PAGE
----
Solar Photovoltaic (PV) technology, otherwise known as solar energy technologies, basically converts light into electricity. A single PV device is known as a solar cell and is usually small in size. Single solar cells produce only a few watts of energy. Connecting several solar cells together forms a larger unit called a solar panel or a solar module.
These larger systems produce more electricity because collectively they are able gather and convert more light energy from the sun. Typical solar panels for commercial businesses harness about 350-400 Watts of energy in the form of Direct Current (DC) electric.
COMPONENTS OF A SOLAR PV SYSTEM
Solar cells are placed together to form solar modules, which are more commonly referred to as solar panels.
Within the array, the solar modules are connected by wiring, which is commonly referred to as “stringing.” The modules are then connected to the inverter. Different stringing configurations impact the voltage, current, and power of the solar array.
A solar inverter is a type of electrical converter that converts the variable direct current (DC) output of a PV solar panel into alternating current (AC) that can be fed into a commercial electrical grid.
Solar Monitoring Meter
A solar monitoring meter measures the kWh production from a PV system. Solar meters collect PV yield production and local energy consumption to monitor and analyze.
Solar Weather Station
Environmental monitoring is critical to optimizing the efficiency of solar power generation. Weather stations have solar radiation and temperature sensors to help calculate efficiency and power production vs. consumption.
WHAT IS A SOLAR PHOTOVOLTAIC SYSTEM?
A solar PV system consists of multiple solar modules, sometimes thousands, interconnected to operate as an entire system, or solar array. The power that is harnessed from the interconnected solar panels is collected and sent back to a central inverter, or multiple inverters. The solar inverter is where the power is converted from Direct Current (DC) to Alternating Current (AC), which is more commonly used in all electrical applications. This conversion process typically results in a minor power loss of 2 to 8% and is reflected in the efficiency factor that is advertised by manufactures of solar inverters.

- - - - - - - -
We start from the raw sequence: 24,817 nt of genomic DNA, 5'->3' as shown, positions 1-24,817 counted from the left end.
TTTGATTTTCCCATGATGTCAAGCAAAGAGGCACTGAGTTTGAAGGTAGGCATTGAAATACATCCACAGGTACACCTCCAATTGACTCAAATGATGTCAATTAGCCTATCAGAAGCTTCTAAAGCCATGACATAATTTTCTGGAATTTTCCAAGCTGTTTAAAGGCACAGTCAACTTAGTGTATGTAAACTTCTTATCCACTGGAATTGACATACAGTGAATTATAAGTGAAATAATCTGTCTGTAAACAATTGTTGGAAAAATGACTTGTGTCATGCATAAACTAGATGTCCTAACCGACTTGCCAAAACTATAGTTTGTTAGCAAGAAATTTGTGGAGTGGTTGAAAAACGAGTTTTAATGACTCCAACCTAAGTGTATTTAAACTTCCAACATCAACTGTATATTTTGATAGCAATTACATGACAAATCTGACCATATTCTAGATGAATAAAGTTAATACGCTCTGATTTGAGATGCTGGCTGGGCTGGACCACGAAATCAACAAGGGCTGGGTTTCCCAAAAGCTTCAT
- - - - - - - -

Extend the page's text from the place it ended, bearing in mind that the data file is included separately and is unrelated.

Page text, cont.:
Solar array sizes are measured in Kilowatts (kW). A kW is 1,000 watts of electrical power. A Megawatts (MW) is 1,000,000 kW of power. How many homes can 1MW of electricity power? There are numerous inputs that go into this equation including environmental factors such as average sunshine, temperature, location and wind. The Solar Energy Industries Association (SEIA) ranks the United States by these environmental factors below.
Consumption is the other major factor to consider given the variance of electrical loads. Each state is largely driven by temperature, i.e. large air-conditioning loads in the hot and humid Southeast U.S. as compared to heating dominate markets in the Northeast U.S. These consumption factors are identified below based on a residential usage factors in each state.
Based on a combination of the environmental and consumption variables noted in the previous chart, the below represents the average number of homes powered by 1MW of electricity by state.
Commercial building energy intensity will vary based on the vertical market and load demands of process applications. This factor is commonly expressed via the Energy Usage Intensity (EUI) index and is reflected below by common commercial building types.
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